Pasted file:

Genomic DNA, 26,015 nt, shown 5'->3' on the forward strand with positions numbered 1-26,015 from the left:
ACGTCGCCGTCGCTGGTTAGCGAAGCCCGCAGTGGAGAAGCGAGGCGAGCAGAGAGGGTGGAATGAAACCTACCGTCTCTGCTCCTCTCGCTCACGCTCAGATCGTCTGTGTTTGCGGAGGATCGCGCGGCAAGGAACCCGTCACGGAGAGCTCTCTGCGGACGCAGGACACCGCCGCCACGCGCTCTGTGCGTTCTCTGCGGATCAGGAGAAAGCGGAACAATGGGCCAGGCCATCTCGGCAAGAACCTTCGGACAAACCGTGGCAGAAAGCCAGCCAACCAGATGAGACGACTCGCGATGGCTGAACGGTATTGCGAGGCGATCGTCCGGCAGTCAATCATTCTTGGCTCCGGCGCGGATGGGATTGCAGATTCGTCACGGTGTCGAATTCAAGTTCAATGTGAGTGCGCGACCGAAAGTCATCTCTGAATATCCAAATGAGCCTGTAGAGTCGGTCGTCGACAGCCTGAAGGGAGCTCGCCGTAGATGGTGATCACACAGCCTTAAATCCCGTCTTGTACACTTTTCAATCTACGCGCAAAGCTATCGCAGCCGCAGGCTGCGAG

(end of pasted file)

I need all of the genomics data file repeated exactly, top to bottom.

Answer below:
Genomic DNA, 26,015 nt, shown 5'->3' on the forward strand with positions numbered 1-26,015 from the left:
ACGTCGCCGTCGCTGGTTAGCGAAGCCCGCAGTGGAGAAGCGAGGCGAGCAGAGAGGGTGGAATGAAACCTACCGTCTCTGCTCCTCTCGCTCACGCTCAGATCGTCTGTGTTTGCGGAGGATCGCGCGGCAAGGAACCCGTCACGGAGAGCTCTCTGCGGACGCAGGACACCGCCGCCACGCGCTCTGTGCGTTCTCTGCGGATCAGGAGAAAGCGGAACAATGGGCCAGGCCATCTCGGCAAGAACCTTCGGACAAACCGTGGCAGAAAGCCAGCCAACCAGATGAGACGACTCGCGATGGCTGAACGGTATTGCGAGGCGATCGTCCGGCAGTCAATCATTCTTGGCTCCGGCGCGGATGGGATTGCAGATTCGTCACGGTGTCGAATTCAAGTTCAATGTGAGTGCGCGACCGAAAGTCATCTCTGAATATCCAAATGAGCCTGTAGAGTCGGTCGTCGACAGCCTGAAGGGAGCTCGCCGTAGATGGTGATCACACAGCCTTAAATCCCGTCTTGTACACTTTTCAATCTACGCGCAAAGCTATCGCAGCCGCAGGCTGCGAG